Ziggy Marley insists that African unity was a central and conscious theme to his father’s music—one that continues to inspire and uplift scores of reggae fans and Rastafarians alike. And although Bob Marley didn’t get to see the completeunifi cation of Africa that he’d worked so hard to help realize before his untimely death in 1981, he’d probably be content to know that his songs are just as important as ever, and that his message is still being spread by his committed and proud family.
Africa Unite, a new DVD documentary released by Chris Blackwell’s Palm Pictures, chronicles the work that the Marley family has done to fulfill Bob’s hopes for a unified motherland. The film focuses on the 2005 Africa Unite symposium and conference held in Addis Ababa, Ethiopia, in honor of Bob’s 60th birthday. The conference was organized by Rita Marley’s Africa Unite Foundation, which aims to spark dialogue among Africa’s youth, with the ultimate goal of ending strife, oppression and corruption by bringing African nations together. The event also brought the entire Marley family, including Bob’s mother, Cedella Booker, to Ethiopia for the first time. Africa Unite is interspersed with various segments from the conference—among them speeches by UNICEF Goodwill Ambassador and actor Danny Glover, as well as Princess Mary, the granddaughter of His Imperial Majesty Haile Selassie I. Of course, the musical element is well-represented, with performances by three generations of Marleys in a 12-hour concert that was attended by more than 300,000 people from around the world.
“Going to Ethiopia for the first time together as a family to celebrate my father’s birthday is about carrying on the vision of African unity,” Ziggy explains. “He was singing about the unification of Africa for so long that it became a part of his consciousness and legacy.”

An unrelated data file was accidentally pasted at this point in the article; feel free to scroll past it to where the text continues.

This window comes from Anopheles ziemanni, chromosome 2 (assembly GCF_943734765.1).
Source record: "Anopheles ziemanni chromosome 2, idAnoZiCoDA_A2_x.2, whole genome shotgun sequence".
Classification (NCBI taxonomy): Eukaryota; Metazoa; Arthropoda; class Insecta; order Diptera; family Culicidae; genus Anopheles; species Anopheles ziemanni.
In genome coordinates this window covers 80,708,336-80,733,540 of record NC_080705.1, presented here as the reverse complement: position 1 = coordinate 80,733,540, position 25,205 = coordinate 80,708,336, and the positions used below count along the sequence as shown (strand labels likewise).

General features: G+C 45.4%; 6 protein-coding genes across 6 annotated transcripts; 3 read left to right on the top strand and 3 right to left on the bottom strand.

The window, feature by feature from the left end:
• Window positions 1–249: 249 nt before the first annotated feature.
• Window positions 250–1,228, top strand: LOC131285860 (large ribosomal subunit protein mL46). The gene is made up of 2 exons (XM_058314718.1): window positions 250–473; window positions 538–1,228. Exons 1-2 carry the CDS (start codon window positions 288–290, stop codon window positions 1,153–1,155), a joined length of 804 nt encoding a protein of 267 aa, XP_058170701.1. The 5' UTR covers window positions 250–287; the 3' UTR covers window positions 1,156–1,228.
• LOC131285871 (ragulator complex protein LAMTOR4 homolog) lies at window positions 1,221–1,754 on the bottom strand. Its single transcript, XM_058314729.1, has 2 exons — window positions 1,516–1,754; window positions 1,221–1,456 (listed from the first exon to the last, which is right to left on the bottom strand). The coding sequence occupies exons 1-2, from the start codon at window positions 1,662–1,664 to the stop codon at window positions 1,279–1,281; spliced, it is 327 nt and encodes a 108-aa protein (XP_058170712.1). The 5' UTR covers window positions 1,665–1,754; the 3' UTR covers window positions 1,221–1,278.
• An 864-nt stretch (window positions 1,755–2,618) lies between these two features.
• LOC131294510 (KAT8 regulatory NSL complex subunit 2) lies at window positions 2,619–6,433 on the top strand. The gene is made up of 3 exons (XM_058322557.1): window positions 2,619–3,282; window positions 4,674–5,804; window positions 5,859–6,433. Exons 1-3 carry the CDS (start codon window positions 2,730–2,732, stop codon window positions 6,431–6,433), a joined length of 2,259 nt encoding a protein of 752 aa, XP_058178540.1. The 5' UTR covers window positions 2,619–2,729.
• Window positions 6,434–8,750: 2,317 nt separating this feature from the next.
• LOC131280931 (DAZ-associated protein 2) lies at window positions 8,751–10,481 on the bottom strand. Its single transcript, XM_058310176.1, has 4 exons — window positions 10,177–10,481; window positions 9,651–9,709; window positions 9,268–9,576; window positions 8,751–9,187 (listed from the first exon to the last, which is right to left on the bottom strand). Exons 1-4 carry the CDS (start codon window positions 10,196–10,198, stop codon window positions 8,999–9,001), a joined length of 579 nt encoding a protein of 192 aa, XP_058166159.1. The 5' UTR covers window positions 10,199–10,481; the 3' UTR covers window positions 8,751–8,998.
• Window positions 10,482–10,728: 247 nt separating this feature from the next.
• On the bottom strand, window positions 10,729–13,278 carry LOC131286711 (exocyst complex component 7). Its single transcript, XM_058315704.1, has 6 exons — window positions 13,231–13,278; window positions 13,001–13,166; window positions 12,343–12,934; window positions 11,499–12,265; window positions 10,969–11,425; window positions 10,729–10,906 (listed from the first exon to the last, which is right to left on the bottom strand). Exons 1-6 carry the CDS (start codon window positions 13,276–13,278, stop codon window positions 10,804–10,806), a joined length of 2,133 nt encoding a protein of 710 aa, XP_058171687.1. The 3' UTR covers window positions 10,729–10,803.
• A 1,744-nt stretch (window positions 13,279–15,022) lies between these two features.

Bob Marley left behind more than just an overflowing cachet of freedom songs. He imparted an incredible vocabulary of righteous philosophies—some of them, like the concept of African unity, loosely based on the ideas of Marcus Garvey. Beyond the message, Africa Unite also shines a light on the most spiritual places in Ethiopia (and by extension, the most significant monuments of the Rastafarian faith), including Addis Ababa’s Trinity Cathedral, where the body of Haile Selassie and his wife are entombed. The DVD also chronicles a journey to the outlying Rastafarian enclave of Shashamane, where the Marleys and Bongo Tawney, a 71-year-old Rasta elder from Jamaica, are graciously welcomed.
“The whole experience was really good,” Ziggy says. “Ethiopia is such a part of Rasta culture— it’s a really special place and a spiritual place. And there’s a long history of Ethiopians defending themselves against colonialism, especially when they defeated the Italian army, who invaded Ethiopia with their superior technology, but the Ethiopians beat them barefoot.”
Although Africa Unite is more of a humanitarian statement than a traditional biopic, it’s clear from the concert footage alone that Bob’s impact and influence can still be felt all around Ethiopia. (Ziggy says the definitive Bob Marley documentary is in the works and due out soon for those who can’t wait, 1992’s Time Will Tell and 2000’s Rebel Music are strong contenders.) Angélique Kidjo and Spragga Benz deliver electric live performances, while Julian and Stephen Marley each rock their own amazingly spot-on versions of “Natty Dread” and the classic rude boy anthem “I Shot the Sheriff.” Bonus features include another 45 minutes of the complete concert, an interview with the Marley brothers, and archival footage of Robert Nesta himself in New York City circa 1980.